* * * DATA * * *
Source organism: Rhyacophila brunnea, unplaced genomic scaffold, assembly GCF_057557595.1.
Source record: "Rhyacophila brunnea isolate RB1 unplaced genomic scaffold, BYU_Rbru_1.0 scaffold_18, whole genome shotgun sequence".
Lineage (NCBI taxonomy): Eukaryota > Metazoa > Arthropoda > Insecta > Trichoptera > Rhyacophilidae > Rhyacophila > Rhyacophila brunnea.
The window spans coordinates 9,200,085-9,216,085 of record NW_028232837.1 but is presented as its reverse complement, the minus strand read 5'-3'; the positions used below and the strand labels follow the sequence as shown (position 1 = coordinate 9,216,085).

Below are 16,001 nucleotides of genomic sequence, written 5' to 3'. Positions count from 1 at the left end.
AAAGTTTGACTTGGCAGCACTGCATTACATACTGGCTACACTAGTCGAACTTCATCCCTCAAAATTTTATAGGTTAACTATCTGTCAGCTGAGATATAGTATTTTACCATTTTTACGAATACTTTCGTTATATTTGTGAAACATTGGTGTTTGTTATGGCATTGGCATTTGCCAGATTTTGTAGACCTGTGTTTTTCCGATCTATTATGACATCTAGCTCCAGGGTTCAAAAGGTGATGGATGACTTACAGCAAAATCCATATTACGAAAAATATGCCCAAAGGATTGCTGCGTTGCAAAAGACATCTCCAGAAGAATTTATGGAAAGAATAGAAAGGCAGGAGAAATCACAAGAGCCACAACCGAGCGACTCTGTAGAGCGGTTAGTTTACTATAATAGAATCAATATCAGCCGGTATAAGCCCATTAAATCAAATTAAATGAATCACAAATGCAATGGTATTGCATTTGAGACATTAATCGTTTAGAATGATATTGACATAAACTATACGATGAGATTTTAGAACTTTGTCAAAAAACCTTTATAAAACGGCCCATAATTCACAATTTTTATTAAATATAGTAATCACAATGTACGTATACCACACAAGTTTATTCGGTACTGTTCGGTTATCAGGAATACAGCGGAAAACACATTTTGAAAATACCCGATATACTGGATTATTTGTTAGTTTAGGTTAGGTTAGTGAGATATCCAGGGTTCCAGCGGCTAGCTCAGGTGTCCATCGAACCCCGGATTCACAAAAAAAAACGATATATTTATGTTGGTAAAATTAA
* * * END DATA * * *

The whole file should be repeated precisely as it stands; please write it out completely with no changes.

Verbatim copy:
Source organism: Rhyacophila brunnea, unplaced genomic scaffold, assembly GCF_057557595.1.
Source record: "Rhyacophila brunnea isolate RB1 unplaced genomic scaffold, BYU_Rbru_1.0 scaffold_18, whole genome shotgun sequence".
Lineage (NCBI taxonomy): Eukaryota > Metazoa > Arthropoda > Insecta > Trichoptera > Rhyacophilidae > Rhyacophila > Rhyacophila brunnea.
The window spans coordinates 9,200,085-9,216,085 of record NW_028232837.1 but is presented as its reverse complement, the minus strand read 5'-3'; the positions used below and the strand labels follow the sequence as shown (position 1 = coordinate 9,216,085).

Below are 16,001 nucleotides of genomic sequence, written 5' to 3'. Positions count from 1 at the left end.
AAAGTTTGACTTGGCAGCACTGCATTACATACTGGCTACACTAGTCGAACTTCATCCCTCAAAATTTTATAGGTTAACTATCTGTCAGCTGAGATATAGTATTTTACCATTTTTACGAATACTTTCGTTATATTTGTGAAACATTGGTGTTTGTTATGGCATTGGCATTTGCCAGATTTTGTAGACCTGTGTTTTTCCGATCTATTATGACATCTAGCTCCAGGGTTCAAAAGGTGATGGATGACTTACAGCAAAATCCATATTACGAAAAATATGCCCAAAGGATTGCTGCGTTGCAAAAGACATCTCCAGAAGAATTTATGGAAAGAATAGAAAGGCAGGAGAAATCACAAGAGCCACAACCGAGCGACTCTGTAGAGCGGTTAGTTTACTATAATAGAATCAATATCAGCCGGTATAAGCCCATTAAATCAAATTAAATGAATCACAAATGCAATGGTATTGCATTTGAGACATTAATCGTTTAGAATGATATTGACATAAACTATACGATGAGATTTTAGAACTTTGTCAAAAAACCTTTATAAAACGGCCCATAATTCACAATTTTTATTAAATATAGTAATCACAATGTACGTATACCACACAAGTTTATTCGGTACTGTTCGGTTATCAGGAATACAGCGGAAAACACATTTTGAAAATACCCGATATACTGGATTATTTGTTAGTTTAGGTTAGGTTAGTGAGATATCCAGGGTTCCAGCGGCTAGCTCAGGTGTCCATCGAACCCCGGATTCACAAAAAAAAACGATATATTTATGTTGGTAAAATTAA